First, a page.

Between celebs who shill for diet pills, rumors of miraculous weight loss aided by hormone injections and various “proven” supplements, and gimmicky workouts, it can be hard to parse out exactly what is true, and what is not. But here’s what, according to author Kathy Freston (and common knowledge) is always true: you kind of can’t go wrong with a healthy diet, and mindful eating habits. That’s the basis of Freston’s latest book, The Lean: A Revolutionary (And Simple) 30-Day Plan For Healthy, Lasting Weight Loss–which sounds a bit like a “diet book” but is actually, it turns out, basically just a book of good advice and awesome vegan recipes.
Freston, who is also the author of books like Veganist: Lose Weight, Get Healthy, Change the World, is super-busy–not only does she have a new book out, she is so pragmatic and honest that she is basically always on every important talk show in the country–but she did take some time out of her crazy schedule to answer some questions I had about the book, about being “vegan-ish,” and about how health–not diets, not fads, and not starvation–really is at the root of feeling and looking great.
I’ve just finished The Lean, which seems more like a book of sound advice (drink water, eat nuts and apples, clear out your cupboards) than what many women may traditionally think of as a “diet.” Do you find that it’s easier for women to digest and incorporate tips like these, rather than trying, say, a rigid diet plan?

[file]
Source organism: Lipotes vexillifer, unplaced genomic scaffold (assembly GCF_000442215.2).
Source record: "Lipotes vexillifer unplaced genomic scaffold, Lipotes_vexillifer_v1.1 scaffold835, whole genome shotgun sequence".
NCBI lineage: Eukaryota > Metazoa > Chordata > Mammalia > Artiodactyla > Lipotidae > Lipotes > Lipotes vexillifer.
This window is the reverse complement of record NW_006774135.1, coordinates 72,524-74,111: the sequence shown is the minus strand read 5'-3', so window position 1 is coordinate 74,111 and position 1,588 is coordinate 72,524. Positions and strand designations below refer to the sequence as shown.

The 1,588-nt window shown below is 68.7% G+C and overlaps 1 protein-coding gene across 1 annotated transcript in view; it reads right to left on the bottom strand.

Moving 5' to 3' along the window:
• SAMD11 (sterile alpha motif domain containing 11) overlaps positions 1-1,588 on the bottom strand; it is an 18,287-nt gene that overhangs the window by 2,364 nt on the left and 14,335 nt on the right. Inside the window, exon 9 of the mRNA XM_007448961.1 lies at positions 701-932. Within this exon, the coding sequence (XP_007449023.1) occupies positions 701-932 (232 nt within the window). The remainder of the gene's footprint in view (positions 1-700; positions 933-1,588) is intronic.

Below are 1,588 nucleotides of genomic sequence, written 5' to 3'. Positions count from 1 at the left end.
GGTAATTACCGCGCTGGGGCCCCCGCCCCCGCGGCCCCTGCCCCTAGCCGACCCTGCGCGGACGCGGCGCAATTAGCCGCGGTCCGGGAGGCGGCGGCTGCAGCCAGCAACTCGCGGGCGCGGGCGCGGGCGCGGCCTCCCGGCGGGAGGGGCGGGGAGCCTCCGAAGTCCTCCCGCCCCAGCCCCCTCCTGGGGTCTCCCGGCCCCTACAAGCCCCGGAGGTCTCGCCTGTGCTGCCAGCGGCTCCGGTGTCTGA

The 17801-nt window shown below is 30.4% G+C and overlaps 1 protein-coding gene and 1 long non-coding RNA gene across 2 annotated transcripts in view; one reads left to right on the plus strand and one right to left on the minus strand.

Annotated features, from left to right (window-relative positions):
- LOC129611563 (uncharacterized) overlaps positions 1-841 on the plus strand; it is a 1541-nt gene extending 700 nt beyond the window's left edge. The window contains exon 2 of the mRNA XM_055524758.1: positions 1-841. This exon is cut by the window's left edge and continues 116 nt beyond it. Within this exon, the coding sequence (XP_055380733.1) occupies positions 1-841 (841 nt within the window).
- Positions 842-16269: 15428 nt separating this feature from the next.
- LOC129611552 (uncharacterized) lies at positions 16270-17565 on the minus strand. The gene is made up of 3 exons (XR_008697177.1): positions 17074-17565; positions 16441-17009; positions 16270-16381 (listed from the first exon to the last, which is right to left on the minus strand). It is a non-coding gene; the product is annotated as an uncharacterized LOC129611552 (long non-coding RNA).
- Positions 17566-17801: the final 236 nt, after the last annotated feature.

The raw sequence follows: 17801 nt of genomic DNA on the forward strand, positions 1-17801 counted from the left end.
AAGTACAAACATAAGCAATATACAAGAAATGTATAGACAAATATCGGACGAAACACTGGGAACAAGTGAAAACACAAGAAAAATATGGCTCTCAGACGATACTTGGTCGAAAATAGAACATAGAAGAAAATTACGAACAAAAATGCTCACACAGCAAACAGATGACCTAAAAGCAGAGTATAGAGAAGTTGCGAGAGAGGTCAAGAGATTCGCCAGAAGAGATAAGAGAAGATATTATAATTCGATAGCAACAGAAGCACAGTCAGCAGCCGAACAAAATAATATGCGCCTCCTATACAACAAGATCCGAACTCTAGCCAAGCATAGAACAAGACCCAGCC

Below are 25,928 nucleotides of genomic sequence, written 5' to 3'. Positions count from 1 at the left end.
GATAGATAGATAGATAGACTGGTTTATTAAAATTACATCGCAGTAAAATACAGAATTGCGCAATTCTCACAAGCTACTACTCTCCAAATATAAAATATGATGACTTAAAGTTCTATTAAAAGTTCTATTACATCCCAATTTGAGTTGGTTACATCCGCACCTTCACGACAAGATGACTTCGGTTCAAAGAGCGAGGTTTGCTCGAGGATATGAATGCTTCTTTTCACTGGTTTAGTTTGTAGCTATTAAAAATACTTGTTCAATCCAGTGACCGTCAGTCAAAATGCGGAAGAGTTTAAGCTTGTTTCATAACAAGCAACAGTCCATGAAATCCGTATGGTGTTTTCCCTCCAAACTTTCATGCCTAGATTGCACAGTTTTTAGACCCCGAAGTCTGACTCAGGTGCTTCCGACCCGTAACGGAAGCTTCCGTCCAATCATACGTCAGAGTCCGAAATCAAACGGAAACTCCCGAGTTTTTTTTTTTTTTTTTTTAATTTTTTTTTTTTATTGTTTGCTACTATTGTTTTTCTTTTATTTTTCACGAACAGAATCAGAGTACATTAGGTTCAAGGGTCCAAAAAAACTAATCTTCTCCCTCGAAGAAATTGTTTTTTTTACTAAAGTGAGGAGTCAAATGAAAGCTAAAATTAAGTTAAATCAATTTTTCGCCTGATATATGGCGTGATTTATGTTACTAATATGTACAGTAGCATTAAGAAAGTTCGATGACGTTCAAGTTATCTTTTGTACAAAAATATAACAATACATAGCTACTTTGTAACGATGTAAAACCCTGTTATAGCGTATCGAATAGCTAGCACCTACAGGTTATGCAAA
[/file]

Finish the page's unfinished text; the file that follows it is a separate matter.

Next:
When I think of the word diet, I think of white-knuckle discipline, where you force yourself to eat super plain food that you don’t like, and you go to bed hungry. And it usually lasts only a few months at the most, and then you cave and go back to your favorite foods (which make you gain weight). I don’t like diets, because they are no fun, and they’re not sustainable (and many of them are really unhealthy for you, like the high protein, low carb ones). But when you take the pressure off yourself and simply leeeeeean into little changes, and introduce all sorts of delicious, fiber rich food, it’s not that hard. You feel fulfilled that way; you are getting all kinds of hearty and satisfying food, so you don’t feel lacking. You find your way, without all the hardship and rules. And you get to enjoy all your favorites – like burgers and burritos – but just healthier versions of them. Life is to be enjoyed after all, and I believe we should all celebrate our food traditions with friends and family, but just upgrade them a little.
How were you able to pick out just 30 or so healthy steps toward a better life? Were there other steps that you’d wished you could add to the book?
Actually, the 30 steps are what I have found to be the exact right mix: there are little tweaks you make to your daily eating, and then gradually you move to a few bigger ones. But you don’t get to the bigger ones until you’re ready; that way, the shift isn’t difficult. You are ready for it. And also, within the 30 steps are some emotional exercises that profoundly change the way you think and act. After all, eating is not just about physiological chemistry; it also has a lot to do with our psychology. We address all of that stuff in The Lean.